davidholmes wrote:Hello David
Are you asking with respect to the different performance characteristics of one RTSJ API over another? Or in the sense of "my apps runs this fast on regular Java but slows down on an RTSJ implementation, how can I speed it back up?" ?
RTSJ API's define tools for solving real-time problems so if you need something you need it - you don't generally have a choice of doing it a few different ways and picking the "fastest". That said there are some areas where you can experience different latencies based on using, for example, real-time threads or async-event-handlers. But I suspect latencies are not what you are referring to.
Can you clarify what aspects of performance you are thinking about?
>That depends on the source of the latency. If it is inherent in the network stack then no, using the RTSJ will not help.
if I was running an application that got real time data with a latency of 7ms over a network, would I be able to significantly reduce this latency by using RTS?
Furthermore if I can reduce that latency by using RTS, is the reduction caused by simply using RTS or are there certain implementation principles that I should be following to reduce this latency?The aim is to remove/reduce all sources of latency that you can. This means using the right priority to ensure your data thread can run when it needs to. It means ensuring you don't execute unexpected code - doing class-loading and initialization, or JIT compilation - so you may need to use Initialization Time Compilation. It means ensuring you don't get preempted by GC, so either use NoHeapRealtimeThreads or else ensure (for Java RTS as opposed to the RTSJ) that the real-time GC is tuned properly. It means ensuring you don't get unexpectedly delayed waiting for resources - like locks, so don't unnecessarily synchronize between your data thread and other threads.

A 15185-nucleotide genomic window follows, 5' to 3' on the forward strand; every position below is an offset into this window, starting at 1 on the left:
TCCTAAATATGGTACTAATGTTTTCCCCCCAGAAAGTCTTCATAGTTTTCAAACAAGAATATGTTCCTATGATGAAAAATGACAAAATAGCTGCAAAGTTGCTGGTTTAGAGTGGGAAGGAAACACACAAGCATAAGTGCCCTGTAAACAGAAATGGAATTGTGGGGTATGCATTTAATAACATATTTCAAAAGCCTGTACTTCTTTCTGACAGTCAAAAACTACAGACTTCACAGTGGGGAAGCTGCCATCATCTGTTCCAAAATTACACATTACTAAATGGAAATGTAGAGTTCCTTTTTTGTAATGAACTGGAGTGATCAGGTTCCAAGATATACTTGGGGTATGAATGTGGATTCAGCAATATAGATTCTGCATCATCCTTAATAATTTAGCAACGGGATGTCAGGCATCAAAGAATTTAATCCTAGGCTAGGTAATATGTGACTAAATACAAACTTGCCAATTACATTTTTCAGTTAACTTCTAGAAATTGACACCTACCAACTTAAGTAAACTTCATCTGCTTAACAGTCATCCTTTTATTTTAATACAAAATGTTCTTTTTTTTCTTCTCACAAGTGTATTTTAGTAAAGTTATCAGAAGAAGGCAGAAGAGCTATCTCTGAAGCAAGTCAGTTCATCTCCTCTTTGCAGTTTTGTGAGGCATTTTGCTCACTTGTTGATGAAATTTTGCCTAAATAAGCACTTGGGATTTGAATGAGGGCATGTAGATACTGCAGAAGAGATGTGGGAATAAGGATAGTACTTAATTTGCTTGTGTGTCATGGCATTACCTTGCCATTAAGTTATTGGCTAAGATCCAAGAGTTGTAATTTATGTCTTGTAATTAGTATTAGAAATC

Also how do real time threads and async-event-handlers affect the latency in an application like the example I gave in the original post for example?Real-time threads and async-event handlers are your only means to utilize real-time priorities, so they help address that latency. Beyond that it depends on how your data processing is triggered. For example, if you need to read the data periodically then real-time threads can utilize waitForNextPeriod which is a timed blocking mechanism with low latency and greater accuracy that non-real-time timed-waiting. You can use an async-event-handler with a periodic timer, but, speaking for Java RTS, it will have longer latencies because timers are not as low-latency as using waitForNextPeriod (at least on Solaris ... not sure how they compare on Linux). Also unbound async-event-handlers have an additional latency due to the binding of a server thread to execute them.